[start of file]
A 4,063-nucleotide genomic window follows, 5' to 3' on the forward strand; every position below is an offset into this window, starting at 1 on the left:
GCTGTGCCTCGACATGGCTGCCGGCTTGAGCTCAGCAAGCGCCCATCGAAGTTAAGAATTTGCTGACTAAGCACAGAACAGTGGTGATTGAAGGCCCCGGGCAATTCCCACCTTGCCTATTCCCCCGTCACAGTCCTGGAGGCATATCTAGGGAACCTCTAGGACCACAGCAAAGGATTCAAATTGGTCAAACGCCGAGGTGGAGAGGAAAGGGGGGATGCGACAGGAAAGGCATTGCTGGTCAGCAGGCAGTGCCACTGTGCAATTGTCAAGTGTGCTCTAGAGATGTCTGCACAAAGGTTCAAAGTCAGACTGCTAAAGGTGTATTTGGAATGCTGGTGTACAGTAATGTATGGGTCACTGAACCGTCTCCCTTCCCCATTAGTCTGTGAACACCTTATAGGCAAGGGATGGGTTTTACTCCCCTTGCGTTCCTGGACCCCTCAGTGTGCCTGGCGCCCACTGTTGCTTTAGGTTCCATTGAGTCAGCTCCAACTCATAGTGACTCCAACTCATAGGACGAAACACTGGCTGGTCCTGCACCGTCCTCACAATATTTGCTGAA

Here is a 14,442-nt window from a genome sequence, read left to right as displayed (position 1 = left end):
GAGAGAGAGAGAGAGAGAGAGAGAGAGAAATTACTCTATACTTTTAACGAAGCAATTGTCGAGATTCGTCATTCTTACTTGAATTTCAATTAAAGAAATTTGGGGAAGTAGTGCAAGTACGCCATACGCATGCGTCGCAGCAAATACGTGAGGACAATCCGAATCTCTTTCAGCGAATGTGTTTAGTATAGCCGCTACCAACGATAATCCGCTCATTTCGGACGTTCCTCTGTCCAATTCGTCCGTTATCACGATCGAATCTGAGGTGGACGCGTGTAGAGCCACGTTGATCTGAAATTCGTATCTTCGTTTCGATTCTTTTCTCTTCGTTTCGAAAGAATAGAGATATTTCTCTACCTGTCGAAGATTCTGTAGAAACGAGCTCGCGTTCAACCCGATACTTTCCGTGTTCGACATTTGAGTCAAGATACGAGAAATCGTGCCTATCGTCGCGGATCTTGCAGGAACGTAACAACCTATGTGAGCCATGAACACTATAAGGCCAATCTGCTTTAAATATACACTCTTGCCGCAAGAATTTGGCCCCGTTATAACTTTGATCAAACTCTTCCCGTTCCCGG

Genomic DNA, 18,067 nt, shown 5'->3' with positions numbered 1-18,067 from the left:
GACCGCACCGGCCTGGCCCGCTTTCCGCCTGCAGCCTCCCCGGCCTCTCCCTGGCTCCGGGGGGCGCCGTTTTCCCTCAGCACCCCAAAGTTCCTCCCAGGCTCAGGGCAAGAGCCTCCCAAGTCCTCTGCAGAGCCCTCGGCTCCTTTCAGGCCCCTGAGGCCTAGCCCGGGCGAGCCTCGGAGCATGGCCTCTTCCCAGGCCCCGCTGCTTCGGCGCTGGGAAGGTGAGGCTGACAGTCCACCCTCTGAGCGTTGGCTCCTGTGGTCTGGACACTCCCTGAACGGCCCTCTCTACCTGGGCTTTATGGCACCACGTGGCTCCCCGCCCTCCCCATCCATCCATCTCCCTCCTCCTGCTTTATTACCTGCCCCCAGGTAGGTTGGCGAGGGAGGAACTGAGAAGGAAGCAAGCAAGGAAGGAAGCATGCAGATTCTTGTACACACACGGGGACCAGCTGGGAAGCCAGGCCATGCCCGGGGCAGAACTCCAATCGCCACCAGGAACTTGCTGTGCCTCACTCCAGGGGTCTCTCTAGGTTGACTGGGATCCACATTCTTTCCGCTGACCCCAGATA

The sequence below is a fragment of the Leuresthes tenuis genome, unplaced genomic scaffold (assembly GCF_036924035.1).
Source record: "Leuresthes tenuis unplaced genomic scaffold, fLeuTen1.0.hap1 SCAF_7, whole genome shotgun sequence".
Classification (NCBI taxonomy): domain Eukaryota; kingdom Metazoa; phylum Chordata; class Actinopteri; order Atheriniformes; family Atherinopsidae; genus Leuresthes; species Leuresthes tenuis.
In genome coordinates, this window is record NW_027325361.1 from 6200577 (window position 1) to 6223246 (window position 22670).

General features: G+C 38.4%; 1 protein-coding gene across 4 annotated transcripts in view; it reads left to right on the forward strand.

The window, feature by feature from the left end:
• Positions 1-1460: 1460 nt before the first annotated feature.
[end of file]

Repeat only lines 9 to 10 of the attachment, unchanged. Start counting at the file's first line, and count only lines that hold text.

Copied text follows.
Classification (NCBI taxonomy): domain Eukaryota; kingdom Metazoa; phylum Chordata; class Actinopteri; order Atheriniformes; family Atherinopsidae; genus Leuresthes; species Leuresthes tenuis.
In genome coordinates, this window is record NW_027325361.1 from 6200577 (window position 1) to 6223246 (window position 22670).